NIST works on standards for emergency personnel

Project aimed at creating standards language that could be understood by all official emergency response groups.

The National Institute of Standards and Technology is working to serve emergency responders through a project to create "intelligent" building systems with self-organizing wireless networks.

The institute is planning to release a final report on the first phase of the project by the end of the year. The research aims to suggest ways to standardize how "first responders" to emergencies communicate and collect data so their information can be shared, updated and acted upon quickly.

"The technology is not the issue; it is the standards that are the issue," said David Holmberg, a mechanical engineer at NIST.

The goal of the project is to create standards language that could be understood by all official groups that respond to emergencies.

The wireless network would provide real-time data from sensors and video cameras. Firefighters could use laptop computers to track the spread of a developing fire on a floor plan before they reached a building. NIST is collaborating with the building industry and public-safety and information technology groups.

NIST also is working on the durability and communication capabilities of tags using radio-frequency identification technology, or RFID, that first responders could use. The tags would be placed in buildings, and firefighters would use "readers" that people outside a burning building, for example, would be able to access simultaneously.

However, researchers have not determined whether RFID tags would work effectively within buildings and in conditions of extreme heat, NIST Fire Protection Engineer David Stroup said.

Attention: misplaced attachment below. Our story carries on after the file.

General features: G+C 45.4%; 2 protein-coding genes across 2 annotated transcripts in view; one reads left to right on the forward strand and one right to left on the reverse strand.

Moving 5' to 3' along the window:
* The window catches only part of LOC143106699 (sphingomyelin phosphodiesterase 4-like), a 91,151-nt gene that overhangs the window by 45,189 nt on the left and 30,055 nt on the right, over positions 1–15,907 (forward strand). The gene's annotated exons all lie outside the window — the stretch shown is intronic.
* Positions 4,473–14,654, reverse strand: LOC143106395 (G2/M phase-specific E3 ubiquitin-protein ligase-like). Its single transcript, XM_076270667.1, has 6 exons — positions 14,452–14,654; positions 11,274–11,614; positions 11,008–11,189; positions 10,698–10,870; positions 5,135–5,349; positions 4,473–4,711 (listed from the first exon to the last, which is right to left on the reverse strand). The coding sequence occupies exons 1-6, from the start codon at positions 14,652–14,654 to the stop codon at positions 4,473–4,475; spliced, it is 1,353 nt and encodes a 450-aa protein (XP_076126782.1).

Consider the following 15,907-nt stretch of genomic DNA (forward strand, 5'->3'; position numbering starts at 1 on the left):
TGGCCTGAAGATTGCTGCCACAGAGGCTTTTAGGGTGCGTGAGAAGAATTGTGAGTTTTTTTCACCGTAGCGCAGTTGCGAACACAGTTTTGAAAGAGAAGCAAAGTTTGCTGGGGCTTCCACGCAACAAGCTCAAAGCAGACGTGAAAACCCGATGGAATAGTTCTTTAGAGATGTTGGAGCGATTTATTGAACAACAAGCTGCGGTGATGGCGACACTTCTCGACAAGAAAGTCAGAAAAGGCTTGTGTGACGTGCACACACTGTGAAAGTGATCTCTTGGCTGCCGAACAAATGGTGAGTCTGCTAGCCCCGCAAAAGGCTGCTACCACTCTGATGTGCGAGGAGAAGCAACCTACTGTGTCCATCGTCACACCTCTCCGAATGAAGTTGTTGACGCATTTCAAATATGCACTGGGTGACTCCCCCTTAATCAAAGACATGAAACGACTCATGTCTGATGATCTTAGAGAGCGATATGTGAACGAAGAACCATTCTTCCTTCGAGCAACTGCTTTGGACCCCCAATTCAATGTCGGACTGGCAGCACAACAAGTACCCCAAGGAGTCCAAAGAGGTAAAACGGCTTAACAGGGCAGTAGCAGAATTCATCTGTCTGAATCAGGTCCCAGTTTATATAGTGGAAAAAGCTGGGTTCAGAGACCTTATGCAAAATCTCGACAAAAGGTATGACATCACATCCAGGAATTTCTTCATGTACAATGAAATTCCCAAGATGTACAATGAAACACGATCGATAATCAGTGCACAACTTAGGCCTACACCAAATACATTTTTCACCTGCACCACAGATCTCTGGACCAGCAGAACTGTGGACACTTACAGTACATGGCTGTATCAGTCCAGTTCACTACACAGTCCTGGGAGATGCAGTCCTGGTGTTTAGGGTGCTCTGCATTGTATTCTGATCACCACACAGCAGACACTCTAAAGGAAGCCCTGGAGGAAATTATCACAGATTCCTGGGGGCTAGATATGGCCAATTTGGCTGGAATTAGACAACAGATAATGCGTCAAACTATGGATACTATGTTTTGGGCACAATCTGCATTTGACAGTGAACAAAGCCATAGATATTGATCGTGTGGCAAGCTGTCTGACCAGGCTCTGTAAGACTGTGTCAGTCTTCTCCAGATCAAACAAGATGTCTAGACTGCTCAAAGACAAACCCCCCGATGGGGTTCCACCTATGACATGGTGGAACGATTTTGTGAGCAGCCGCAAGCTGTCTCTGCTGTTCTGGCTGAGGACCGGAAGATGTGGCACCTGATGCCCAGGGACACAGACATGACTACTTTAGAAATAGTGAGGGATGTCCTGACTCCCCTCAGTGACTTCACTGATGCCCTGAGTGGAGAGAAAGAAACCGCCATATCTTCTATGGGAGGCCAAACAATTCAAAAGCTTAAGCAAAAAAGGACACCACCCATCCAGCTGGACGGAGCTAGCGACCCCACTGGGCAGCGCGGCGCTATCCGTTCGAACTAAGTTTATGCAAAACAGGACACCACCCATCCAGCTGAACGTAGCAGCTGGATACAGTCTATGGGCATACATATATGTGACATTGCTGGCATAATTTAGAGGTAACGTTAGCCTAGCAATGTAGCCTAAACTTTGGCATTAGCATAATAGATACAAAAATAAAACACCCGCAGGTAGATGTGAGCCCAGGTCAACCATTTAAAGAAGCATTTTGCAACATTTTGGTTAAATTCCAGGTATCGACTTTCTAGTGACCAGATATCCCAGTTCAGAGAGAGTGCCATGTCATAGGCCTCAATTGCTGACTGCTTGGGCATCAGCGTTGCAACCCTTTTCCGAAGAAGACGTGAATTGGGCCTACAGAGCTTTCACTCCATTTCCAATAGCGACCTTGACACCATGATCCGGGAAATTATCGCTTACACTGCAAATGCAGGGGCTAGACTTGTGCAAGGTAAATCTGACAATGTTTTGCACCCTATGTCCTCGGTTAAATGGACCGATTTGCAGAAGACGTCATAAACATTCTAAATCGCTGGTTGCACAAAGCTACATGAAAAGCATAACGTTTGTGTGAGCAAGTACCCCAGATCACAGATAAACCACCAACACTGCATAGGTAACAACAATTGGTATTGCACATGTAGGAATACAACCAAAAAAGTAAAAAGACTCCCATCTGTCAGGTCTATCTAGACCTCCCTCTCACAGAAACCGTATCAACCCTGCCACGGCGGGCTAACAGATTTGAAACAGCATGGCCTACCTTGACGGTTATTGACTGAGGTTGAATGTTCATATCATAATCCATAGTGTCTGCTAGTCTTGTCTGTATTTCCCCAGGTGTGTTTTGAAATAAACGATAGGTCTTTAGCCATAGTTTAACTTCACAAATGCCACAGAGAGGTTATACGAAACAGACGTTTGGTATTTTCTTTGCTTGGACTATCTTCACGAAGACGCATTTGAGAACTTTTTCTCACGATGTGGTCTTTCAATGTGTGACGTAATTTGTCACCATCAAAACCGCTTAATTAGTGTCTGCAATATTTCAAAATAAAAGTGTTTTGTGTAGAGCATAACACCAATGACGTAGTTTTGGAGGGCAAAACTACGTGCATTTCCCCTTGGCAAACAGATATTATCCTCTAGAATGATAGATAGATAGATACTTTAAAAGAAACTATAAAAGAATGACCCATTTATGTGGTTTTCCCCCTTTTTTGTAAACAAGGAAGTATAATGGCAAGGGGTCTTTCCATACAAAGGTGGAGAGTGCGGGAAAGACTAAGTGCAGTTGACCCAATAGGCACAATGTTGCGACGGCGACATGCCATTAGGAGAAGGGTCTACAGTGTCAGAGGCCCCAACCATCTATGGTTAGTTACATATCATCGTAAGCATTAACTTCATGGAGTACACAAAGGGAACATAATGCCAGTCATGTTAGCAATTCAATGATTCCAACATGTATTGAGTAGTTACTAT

According to Stroup, NIST aims to have an RFID prototype available by 2007. He expects that by the end of 2006, NIST will have determined whether RFID applications could work in buildings.

"I believe that [RFID] has some potential. I am not sure it will be the only answer," he said. "RFID may well work with an ad hoc network. Firefighters would basically become nodes in a wireless network."

Another NIST initiative is a personal alert safety system. It focuses on the performance of devices that could be attached to firefighters and sound an alarm when no movement occurs after a certain time. NIST also is working on testing and standards efforts for urban search-and-rescue robots, as well as a device that could predict the structural collapse of buildings.

In testimony before the Senate Commerce Committee this fall, Dereck Orr, NIST's program manager for public-safety communications systems, said experts should be able to share information via voice and data signals in real time.

The goal is to have cross-jurisdiction communications capabilities that "will be available using equipment from multiple manufacturers, that they are transparent to the user, requiring little or no special knowledge of the system, and that they are not dependent on common frequency assignments," Orr said.

NIST received $378.8 million for scientific and technical research and services, and $373.4 million for its laboratories for fiscal 2005.